PLATTEVILLE, Wis. — The City of Platteville seeks a consultant to guide community efforts to address deficiencies in the city’s fire station.
The Platteville Common Council this week reviewed a draft request for proposals that outlines the desired scope of a study to assess the facility and department operations as well as provide recommendations for future layout and siting.
“It’s going to give us a blueprint to follow,” said Platteville Fire Chief Ryan Simmons. “I don’t think there is a way to keep moving forward without having this background analysis.”
The existing station, at 275 E. Main St., was constructed in 1964 and has become obsolete as firefighting practices, training requirements and equipment evolved.
The building lacks storage space for gear and vehicles. Because of insufficient clearance on the bay doors, the department must custom order shorter fire trucks.
The study would analyze operational procedures and project future fire service needs, providing suggestions for alternative methods of service-delivery and strategies to increase the department’s efficiency. City staff also desire projections of future operational costs.
“Let’s take a look at what we think our department is going to look like in 50 years,” said City Manager Adam Ruechel. “What is firefighting? Is it a regional approach? Is it paid on-call? Is it full time? What equipment might they be using?”
The city also seeks an infrastructure assessment that would provide recommendations for the siting of a new fire station and the feasibility of improving the existing building.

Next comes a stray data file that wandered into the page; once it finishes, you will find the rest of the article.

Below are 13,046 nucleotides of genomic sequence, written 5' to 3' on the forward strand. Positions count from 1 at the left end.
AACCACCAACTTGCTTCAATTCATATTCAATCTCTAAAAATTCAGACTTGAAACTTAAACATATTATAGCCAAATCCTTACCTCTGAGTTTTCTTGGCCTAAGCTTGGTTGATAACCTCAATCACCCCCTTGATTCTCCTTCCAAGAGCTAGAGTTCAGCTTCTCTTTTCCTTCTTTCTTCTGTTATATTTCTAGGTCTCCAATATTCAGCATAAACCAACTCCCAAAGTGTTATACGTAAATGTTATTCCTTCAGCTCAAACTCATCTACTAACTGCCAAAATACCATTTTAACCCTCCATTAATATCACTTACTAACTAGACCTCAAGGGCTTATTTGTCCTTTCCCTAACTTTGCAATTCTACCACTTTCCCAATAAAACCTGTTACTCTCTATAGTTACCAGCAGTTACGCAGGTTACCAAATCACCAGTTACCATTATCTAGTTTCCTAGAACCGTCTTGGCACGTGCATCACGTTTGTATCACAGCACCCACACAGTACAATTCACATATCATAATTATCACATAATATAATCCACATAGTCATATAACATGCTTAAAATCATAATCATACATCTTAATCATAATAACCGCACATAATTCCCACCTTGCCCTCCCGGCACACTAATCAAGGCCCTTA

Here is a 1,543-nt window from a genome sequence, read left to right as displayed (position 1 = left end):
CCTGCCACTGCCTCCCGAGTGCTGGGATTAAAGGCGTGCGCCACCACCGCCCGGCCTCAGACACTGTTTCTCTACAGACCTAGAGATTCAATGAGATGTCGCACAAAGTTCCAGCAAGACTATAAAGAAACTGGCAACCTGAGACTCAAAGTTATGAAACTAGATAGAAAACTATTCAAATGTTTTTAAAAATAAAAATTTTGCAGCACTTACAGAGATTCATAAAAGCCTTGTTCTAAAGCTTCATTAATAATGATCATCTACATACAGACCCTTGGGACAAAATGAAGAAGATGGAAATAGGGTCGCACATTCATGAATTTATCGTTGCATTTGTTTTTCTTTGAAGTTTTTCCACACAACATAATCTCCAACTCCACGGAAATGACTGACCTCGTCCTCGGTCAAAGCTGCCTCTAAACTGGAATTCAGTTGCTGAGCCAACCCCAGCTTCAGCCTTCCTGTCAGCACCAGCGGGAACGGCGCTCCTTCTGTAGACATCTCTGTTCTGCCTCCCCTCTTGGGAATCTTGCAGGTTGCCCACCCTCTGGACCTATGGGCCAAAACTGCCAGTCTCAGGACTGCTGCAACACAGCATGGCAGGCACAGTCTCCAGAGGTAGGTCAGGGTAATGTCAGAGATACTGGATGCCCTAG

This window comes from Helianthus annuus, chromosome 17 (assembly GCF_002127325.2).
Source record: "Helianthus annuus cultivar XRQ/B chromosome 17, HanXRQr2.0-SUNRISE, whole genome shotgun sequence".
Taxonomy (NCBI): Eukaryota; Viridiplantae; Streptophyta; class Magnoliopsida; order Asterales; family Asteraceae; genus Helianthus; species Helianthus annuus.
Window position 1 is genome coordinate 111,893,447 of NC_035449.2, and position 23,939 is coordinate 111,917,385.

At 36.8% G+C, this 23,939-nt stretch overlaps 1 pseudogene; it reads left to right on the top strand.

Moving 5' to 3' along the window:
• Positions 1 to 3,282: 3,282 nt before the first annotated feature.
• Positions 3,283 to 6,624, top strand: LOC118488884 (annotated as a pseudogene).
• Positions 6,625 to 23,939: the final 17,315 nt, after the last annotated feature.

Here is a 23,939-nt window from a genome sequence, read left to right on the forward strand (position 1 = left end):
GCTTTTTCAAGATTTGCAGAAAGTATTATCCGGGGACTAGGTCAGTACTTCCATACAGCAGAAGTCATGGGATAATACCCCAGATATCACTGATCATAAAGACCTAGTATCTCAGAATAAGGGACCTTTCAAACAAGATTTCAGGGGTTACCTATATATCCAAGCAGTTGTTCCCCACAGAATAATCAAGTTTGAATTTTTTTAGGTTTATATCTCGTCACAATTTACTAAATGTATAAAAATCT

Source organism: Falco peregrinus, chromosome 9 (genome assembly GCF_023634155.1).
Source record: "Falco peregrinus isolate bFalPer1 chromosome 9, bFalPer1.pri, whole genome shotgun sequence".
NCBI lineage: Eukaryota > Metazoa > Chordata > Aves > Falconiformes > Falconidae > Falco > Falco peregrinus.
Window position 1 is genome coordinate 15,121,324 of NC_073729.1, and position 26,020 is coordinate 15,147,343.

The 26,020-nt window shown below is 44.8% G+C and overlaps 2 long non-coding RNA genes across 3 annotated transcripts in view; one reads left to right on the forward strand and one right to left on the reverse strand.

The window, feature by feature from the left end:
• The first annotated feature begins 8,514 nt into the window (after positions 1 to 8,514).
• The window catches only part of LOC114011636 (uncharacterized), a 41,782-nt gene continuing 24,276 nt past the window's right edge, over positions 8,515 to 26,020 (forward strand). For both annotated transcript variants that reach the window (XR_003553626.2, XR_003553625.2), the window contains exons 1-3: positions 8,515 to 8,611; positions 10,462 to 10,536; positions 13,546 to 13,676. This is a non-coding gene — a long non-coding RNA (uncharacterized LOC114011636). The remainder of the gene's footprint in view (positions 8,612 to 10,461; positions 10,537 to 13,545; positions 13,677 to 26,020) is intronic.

“If we were going to move to a different location, what does that entail?” Ruechel said. “We’ve had numerous conversations with people about the potential for it to be a combination fire station, training facility and potentially some type of commercial, restaurant component — thinking outside the box of different ideas that could support what this is.”
To finance the study, the city intends to contribute $20,000 to $25,000, with the remaining $50,000 to be contributed by a citizen committee that is fundraising in support of the project.
Committee Chairman Bill Kloster said the group is soliciting donations, but might encounter challenges if the economic disruption caused by the new coronavirus continues.
“No matter what, we need to find the funding for this, even if people cannot come forward with donations,” he said.
Ruechel has submitted the proposal for review to neighboring townships who are served by the Platteville Fire Department, as well as the University of Wisconsin-Platteville, to determine the potential for financial collaboration.
The request for proposals will be released in April and prospective consultants reviewed by the council in May. If a firm is selected, the consultant is expected to provide the final report by September.